Martial Arts Stack Exchange is a question and answer site for students and teachers of all martial arts. Join them; it only takes a minute:

Sign up
Here's how it works:
  1. Anybody can ask a question
  2. Anybody can answer
  3. The best answers are voted up and rise to the top

This guy in a video seemed to be unaffected by his partner's chokehold. Is it possible to be immune to chokeholds?

share|improve this question
I would imagine that having strong neck-muscles would help. – Juann Strauss Feb 5 '14 at 8:18
@cameron Please try to write your questions with proper grammar. You have asked several low-quality questions that needed editing. Try harder. – Dave Liepmann Feb 5 '14 at 12:57

Pretend chokes

The video is of a lame, contrived demo. The "choke" in it is not performed effectively. It's a farce of a choke. The reason this strutting bodybuilder is "immune" to the choke is that it's not a legitimate choke in the first place.

If you know someone who thinks they can't be choked, I think Marcelo Garcia would be interested in testing that hypothesis:

Stephan Kesting: Have you ever come across someone whose neck is too big?

Note, by the context of the conversation, Stephan means "big or strong".

Marcelo: No.

SK: Not so far?

MG: Until someone proves, like, oh, you can squeeze my neck and I won't tap, this is working for me.

Everyone can be choked.

So far, everyone who competes has shown themselves to be chokeable. Jon Fitch was notoriously resistant to being choked out...until he was guillotined into unconsciousness by Josh Burkman.

Strong necks can resist poorly-applied chokeholds and can, to a minor degree, prevent the attacker from getting into position for a good choke. But so far, everyone has proved to be chokeable. People can have good choke defense just like they can have a good guard, but so far no one has shown themselves to be "immune".

share|improve this answer
+1 Agreed, the choke has to be done correctly or it is ineffective. A person is not immune to a choke if its a bad technique and not really a choke. If its properly done choke AND they don't choke, then yeah they are immune but even then I would argue it has to do with some unique physical circumstance and not so much immunity per se. If a choke is a done right, the person will choke. At least anecdotal evidence has so far supported it. – GµårÐïåñ Feb 6 '14 at 19:29

No, you cannot be immune. imho even training to "resist" it is stupid. completely stupid. If someone is choking you out, he WILL succeed, even if you resist for 5 seconds longer.

Air choking are easier to notice ( ... your cant breath) and fighting against your opponent's hold is alot easier. It will helps endure it, allow you to take little bit of air in, etc.

A choke that prevents blood to get to your brain is seriously hard to even noticed. my coach did it to me as a "welcome" to the elite class ... I though I was holding against, and didnt even realised I fell unconscious. I stayed down only half a second. I "woke" up, not knowing where I was or what had happened. I didnt even realised he choked me out until someone else told me.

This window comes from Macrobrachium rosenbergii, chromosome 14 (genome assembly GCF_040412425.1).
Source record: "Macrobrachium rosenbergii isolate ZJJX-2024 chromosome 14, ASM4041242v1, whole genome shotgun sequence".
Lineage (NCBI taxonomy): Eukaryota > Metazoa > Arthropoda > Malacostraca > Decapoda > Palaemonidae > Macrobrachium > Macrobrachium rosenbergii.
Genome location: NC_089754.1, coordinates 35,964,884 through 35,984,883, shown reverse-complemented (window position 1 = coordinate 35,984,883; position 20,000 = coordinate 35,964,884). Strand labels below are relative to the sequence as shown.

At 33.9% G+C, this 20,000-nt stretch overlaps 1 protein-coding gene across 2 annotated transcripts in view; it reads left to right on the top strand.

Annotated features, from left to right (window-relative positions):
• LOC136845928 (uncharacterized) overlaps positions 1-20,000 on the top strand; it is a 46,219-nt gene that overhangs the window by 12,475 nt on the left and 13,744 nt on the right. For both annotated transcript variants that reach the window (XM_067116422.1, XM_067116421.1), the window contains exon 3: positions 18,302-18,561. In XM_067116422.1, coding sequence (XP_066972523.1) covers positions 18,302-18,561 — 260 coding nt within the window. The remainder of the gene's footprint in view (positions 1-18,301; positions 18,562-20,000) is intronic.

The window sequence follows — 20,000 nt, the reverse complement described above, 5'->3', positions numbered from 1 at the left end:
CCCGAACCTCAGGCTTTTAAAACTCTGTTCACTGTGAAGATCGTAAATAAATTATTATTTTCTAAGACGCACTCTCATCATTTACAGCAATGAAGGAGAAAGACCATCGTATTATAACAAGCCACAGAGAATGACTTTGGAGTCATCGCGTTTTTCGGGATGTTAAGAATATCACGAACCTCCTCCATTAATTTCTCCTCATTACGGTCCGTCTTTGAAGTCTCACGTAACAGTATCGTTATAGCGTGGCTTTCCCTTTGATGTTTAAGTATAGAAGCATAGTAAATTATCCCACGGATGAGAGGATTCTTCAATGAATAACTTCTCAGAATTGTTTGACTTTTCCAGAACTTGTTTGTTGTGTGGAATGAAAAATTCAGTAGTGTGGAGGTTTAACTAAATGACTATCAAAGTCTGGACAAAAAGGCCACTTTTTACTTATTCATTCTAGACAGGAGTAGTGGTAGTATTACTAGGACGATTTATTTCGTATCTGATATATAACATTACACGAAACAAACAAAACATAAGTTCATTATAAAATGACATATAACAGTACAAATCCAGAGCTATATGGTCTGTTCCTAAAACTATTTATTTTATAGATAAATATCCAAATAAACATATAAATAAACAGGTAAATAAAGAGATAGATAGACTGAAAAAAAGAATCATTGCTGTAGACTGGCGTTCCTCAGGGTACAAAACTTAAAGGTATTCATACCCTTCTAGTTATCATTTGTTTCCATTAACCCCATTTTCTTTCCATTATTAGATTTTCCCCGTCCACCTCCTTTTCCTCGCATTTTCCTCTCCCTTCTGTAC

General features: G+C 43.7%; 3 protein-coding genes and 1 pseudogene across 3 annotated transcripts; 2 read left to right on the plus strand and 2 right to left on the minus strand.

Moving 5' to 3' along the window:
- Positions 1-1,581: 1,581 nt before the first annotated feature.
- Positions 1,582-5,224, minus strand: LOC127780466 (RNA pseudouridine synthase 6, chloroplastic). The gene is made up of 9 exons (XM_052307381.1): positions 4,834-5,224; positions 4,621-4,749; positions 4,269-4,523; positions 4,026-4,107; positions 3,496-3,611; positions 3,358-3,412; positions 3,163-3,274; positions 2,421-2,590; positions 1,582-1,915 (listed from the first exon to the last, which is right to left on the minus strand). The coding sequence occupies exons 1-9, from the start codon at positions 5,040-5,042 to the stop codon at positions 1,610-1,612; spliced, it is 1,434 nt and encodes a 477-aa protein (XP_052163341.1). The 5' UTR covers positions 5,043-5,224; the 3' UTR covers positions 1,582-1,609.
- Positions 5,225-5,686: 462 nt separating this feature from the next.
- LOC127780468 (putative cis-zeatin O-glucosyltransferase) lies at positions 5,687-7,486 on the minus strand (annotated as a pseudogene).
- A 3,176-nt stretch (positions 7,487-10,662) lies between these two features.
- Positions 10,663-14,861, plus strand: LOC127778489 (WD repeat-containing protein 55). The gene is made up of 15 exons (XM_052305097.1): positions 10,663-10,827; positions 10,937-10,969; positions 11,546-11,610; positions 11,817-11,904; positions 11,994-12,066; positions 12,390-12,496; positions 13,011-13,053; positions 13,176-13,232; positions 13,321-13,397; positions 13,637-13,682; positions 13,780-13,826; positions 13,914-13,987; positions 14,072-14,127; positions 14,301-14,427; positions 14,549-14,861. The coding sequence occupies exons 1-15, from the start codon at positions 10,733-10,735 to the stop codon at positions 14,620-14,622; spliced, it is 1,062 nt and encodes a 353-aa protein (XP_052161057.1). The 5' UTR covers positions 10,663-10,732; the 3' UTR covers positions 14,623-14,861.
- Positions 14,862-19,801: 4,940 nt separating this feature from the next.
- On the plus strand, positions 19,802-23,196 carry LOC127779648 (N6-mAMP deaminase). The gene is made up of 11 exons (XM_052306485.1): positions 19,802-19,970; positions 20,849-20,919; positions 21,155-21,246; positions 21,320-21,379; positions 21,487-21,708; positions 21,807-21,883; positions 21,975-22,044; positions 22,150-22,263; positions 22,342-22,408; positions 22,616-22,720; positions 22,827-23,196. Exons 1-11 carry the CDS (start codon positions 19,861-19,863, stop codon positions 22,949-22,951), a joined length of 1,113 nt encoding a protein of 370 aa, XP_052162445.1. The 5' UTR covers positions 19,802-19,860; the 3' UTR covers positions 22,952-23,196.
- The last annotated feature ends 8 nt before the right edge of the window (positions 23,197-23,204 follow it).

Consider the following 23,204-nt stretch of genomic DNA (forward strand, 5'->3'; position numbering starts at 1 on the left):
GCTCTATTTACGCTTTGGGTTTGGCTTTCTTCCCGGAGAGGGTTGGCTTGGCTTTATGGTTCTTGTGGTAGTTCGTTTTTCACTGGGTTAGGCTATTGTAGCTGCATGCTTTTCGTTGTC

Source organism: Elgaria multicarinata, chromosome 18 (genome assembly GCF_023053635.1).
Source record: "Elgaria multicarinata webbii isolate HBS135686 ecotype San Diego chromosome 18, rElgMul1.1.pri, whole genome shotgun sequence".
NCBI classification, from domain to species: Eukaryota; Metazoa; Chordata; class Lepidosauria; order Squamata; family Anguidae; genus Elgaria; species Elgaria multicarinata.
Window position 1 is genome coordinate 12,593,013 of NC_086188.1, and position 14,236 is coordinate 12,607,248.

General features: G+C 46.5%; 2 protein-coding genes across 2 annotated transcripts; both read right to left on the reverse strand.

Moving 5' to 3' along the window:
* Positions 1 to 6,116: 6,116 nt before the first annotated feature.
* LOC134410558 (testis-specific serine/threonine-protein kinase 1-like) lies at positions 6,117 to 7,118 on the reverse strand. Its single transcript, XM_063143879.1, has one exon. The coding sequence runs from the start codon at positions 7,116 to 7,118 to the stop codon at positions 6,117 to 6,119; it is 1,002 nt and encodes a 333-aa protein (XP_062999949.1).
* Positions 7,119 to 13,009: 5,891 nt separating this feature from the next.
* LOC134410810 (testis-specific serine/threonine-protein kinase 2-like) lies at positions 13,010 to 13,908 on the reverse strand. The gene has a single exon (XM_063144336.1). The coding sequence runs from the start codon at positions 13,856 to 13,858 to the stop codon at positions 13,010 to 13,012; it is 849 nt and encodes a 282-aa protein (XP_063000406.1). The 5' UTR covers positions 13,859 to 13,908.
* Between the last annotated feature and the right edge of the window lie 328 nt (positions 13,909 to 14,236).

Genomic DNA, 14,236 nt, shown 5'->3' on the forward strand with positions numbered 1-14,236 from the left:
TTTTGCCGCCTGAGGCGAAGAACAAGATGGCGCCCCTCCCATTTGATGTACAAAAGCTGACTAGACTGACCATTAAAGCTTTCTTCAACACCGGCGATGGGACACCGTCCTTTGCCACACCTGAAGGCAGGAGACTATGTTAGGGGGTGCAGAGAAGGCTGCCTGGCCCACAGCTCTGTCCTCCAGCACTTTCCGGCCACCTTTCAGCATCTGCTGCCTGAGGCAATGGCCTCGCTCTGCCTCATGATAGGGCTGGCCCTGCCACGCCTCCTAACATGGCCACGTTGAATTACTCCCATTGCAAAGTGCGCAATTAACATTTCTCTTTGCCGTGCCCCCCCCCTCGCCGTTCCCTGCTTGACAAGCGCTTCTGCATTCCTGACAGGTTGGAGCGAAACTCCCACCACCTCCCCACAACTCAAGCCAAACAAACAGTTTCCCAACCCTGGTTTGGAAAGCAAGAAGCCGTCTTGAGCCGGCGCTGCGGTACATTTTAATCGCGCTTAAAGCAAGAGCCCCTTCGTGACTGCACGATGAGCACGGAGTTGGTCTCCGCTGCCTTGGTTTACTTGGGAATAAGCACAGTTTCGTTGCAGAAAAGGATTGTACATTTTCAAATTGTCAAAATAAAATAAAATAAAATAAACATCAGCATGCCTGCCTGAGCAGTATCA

share|improve this answer

No! This is a ridiculous question. No one is immune to being choked in the same way no is immune to having their arm broke.

share|improve this answer
I have no arm therefore I am immune to having it broken... </pedantic> ^_~ – Sardathrion Feb 7 '14 at 14:04
You missed your opening tag, this would fail. – Funky Feb 7 '14 at 14:25
Loading up on neck and shoulder muscle mass is a good start. – Juann Strauss Feb 19 '14 at 9:35
No it's not, you clearly have never trained BJJ at all. – Funky Feb 19 '14 at 10:42

A choke hold basically is used to

  1. Cut bloodsupply to the brain and causes one to blackout
  2. Subdue a person by making it painful or hard to breath, thus refrain from struggling.

As far as i know, there should not be anyway to be immune by the effects of a chokehold, but there are ways to increase your tolerance level to the attacks. The shaolin monks or shaolin schools has several types of excercise that assist in developing / increasing ones tolerance level.

-WARNING - the video below is to illustrate the high levels of training that enables one to achieve this. In no way whatsoever should you imitate this. These people have decades of training.

One is to safely hang yourself by the neck.

This basically strengthens your neck as well as increasing tolerance level towards choking.

If you have a training partner, it would be good to practise everyday and time yourself.

share|improve this answer
-1 for recommending self asphyxiation as a way to train. I mean, seriously? Should we also start cutting/stabbing ourselves to train against knife attacks? – JohnP Feb 5 '14 at 15:22
While I don't believe nigel meant to suggest it the way it came across, I would agree with John that the suggestion in general would be a very bad idea and can lead to unforeseen and foreseen tragic ends. – GµårÐïåñ Feb 6 '14 at 19:32
Oh my, I do hope people take this in with a pinch of salt and not literally. I do apologise @JohnP if it seemed abit extreme. What I posted was just an answer to the poster's question on being immunned to chokeholds. As for your point on knife attacks, we don't intentionally stab or cut ourselves but we do train with real sharp edged object like blades. We do get cut wounds but that with close supervision and full concentration, we minimize it. in the end it help with removing the fear of sharp object. Of course we start of with rubber knifes, then blunt steel knifes and then sharpened knives – nigelhanzo Feb 7 '14 at 2:44
The people in the video are kids. How can they have "decades" of training? – JohnP Feb 7 '14 at 14:54

Your Answer


By posting your answer, you agree to the privacy policy and terms of service.

Not the answer you're looking for? Browse other questions tagged or ask your own question.